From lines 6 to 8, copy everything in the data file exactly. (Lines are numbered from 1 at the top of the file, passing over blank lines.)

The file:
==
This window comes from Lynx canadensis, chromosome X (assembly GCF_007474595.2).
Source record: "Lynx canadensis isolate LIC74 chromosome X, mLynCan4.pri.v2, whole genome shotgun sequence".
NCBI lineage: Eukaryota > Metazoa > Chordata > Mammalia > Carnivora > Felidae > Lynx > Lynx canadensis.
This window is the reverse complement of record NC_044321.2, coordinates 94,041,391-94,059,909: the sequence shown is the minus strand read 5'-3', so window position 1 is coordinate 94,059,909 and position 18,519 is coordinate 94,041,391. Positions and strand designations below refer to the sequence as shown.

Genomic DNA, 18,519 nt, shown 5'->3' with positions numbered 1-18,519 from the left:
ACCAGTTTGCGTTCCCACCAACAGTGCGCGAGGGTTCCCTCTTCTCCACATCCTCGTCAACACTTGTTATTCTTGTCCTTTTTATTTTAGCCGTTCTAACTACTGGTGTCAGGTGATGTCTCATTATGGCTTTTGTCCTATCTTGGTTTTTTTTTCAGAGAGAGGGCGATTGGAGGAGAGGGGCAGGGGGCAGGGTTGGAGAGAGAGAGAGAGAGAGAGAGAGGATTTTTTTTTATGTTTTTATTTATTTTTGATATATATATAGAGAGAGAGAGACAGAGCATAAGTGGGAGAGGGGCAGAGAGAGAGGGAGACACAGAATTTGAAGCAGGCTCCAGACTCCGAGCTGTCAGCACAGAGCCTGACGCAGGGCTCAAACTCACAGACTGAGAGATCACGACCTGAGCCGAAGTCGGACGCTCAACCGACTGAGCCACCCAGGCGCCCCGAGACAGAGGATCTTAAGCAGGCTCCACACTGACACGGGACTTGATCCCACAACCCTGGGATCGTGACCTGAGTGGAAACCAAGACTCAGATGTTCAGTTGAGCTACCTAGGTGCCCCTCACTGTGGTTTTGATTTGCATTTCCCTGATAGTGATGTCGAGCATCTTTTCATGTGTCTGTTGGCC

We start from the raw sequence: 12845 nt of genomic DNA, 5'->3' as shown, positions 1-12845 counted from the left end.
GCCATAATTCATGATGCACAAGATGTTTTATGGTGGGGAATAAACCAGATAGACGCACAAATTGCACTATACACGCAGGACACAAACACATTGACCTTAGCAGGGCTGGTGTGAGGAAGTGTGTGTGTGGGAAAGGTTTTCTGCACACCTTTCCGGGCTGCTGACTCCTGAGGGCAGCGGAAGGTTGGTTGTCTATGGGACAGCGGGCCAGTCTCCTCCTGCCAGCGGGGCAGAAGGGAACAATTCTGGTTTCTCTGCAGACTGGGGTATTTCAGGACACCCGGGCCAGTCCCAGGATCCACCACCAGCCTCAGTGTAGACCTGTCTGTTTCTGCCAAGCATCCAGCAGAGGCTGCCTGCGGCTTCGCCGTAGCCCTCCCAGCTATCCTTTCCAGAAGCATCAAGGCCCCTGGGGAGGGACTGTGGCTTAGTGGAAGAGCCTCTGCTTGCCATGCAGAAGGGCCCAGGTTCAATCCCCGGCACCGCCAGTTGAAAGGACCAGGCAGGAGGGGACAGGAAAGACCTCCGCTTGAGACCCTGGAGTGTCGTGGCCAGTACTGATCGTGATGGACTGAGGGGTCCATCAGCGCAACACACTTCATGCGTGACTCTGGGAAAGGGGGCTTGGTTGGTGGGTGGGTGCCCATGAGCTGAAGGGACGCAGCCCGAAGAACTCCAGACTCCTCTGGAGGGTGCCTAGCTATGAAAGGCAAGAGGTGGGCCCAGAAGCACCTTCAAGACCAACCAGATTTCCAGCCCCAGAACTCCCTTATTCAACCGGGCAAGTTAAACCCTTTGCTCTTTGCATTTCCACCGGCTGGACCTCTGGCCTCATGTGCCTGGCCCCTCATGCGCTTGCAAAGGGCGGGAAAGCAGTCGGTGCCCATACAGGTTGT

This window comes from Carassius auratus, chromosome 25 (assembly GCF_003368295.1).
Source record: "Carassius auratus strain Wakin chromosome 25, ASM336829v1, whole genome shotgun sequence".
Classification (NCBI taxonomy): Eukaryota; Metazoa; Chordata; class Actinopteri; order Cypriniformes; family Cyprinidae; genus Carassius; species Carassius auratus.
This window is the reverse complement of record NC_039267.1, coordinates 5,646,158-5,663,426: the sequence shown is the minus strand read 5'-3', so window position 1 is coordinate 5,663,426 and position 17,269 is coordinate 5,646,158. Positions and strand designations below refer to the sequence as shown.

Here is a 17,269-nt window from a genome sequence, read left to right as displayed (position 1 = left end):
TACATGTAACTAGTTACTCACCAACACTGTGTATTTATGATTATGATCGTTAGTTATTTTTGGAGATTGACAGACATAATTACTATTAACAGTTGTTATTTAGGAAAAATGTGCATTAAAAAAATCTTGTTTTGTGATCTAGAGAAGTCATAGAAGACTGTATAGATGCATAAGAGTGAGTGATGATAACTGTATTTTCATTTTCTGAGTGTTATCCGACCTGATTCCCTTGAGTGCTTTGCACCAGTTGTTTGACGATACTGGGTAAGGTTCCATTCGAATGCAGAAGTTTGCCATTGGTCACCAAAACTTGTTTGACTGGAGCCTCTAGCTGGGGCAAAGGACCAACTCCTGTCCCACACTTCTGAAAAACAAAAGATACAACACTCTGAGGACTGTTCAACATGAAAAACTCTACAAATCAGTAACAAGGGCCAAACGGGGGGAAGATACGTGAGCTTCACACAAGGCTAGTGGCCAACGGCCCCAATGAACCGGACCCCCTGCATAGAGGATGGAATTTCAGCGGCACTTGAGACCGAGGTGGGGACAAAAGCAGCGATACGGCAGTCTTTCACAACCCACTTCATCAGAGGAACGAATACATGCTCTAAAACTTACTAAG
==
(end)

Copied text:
ACCAGTTTGCGTTCCCACCAACAGTGCGCGAGGGTTCCCTCTTCTCCACATCCTCGTCAACACTTGTTATTCTTGTCCTTTTTATTTTAGCCGTTCTAACTACTGGTGTCAGGTGATGTCTCATTATGGCTTTTGTCCTATCTTGGTTTTTTTTTCAGAGAGAGGGCGATTGGAGGAGAGGGGCAGGGGGCAGGGTTGGAGAGAGAGAGAGAGAGAGAGAGAGGATTTTTTTTTATGTTTTTATTTATTTTTGATATATATATAGAGAGAGAGAGACAGAGCATAAGTGGGAGAGGGGCAGAGAGAGAGGGAGACACAGAATTTGAAGCAGGCTCCAGACTCCGAGCTGTCAGCACAGAGCCTGACGCAGGGCTCAAACTCACAGACTGAGAGATCACGACCTGAGCCGAAGTCGGACGCTCAACCGACTGAGCCACCCAGGCGCCCCGAGACAGAGGATCTTAAGCAGGCTCCACACTGACACGGGACTTGATCCCACAACCCTGGGATCGTGACCTGAGTGGAAACCAAGACTCAGATGTTCAGTTGAGCTACCTAGGTGCCCCTCACTGTGGTTTTGATTTGCATTTCCCTGATAGTGATGTCGAGCATCTTTTCATGTGTCTGTTGGCC

We start from the raw sequence: 12845 nt of genomic DNA, 5'->3' as shown, positions 1-12845 counted from the left end.
GCCATAATTCATGATGCACAAGATGTTTTATGGTGGGGAATAAACCAGATAGACGCACAAATTGCACTATACACGCAGGACACAAACACATTGACCTTAGCAGGGCTGGTGTGAGGAAGTGTGTGTGTGGGAAAGGTTTTCTGCACACCTTTCCGGGCTGCTGACTCCTGAGGGCAGCGGAAGGTTGGTTGTCTATGGGACAGCGGGCCAGTCTCCTCCTGCCAGCGGGGCAGAAGGGAACAATTCTGGTTTCTCTGCAGACTGGGGTATTTCAGGACACCCGGGCCAGTCCCAGGATCCACCACCAGCCTCAGTGTAGACCTGTCTGTTTCTGCCAAGCATCCAGCAGAGGCTGCCTGCGGCTTCGCCGTAGCCCTCCCAGCTATCCTTTCCAGAAGCATCAAGGCCCCTGGGGAGGGACTGTGGCTTAGTGGAAGAGCCTCTGCTTGCCATGCAGAAGGGCCCAGGTTCAATCCCCGGCACCGCCAGTTGAAAGGACCAGGCAGGAGGGGACAGGAAAGACCTCCGCTTGAGACCCTGGAGTGTCGTGGCCAGTACTGATCGTGATGGACTGAGGGGTCCATCAGCGCAACACACTTCATGCGTGACTCTGGGAAAGGGGGCTTGGTTGGTGGGTGGGTGCCCATGAGCTGAAGGGACGCAGCCCGAAGAACTCCAGACTCCTCTGGAGGGTGCCTAGCTATGAAAGGCAAGAGGTGGGCCCAGAAGCACCTTCAAGACCAACCAGATTTCCAGCCCCAGAACTCCCTTATTCAACCGGGCAAGTTAAACCCTTTGCTCTTTGCATTTCCACCGGCTGGACCTCTGGCCTCATGTGCCTGGCCCCTCATGCGCTTGCAAAGGGCGGGAAAGCAGTCGGTGCCCATACAGGTTGT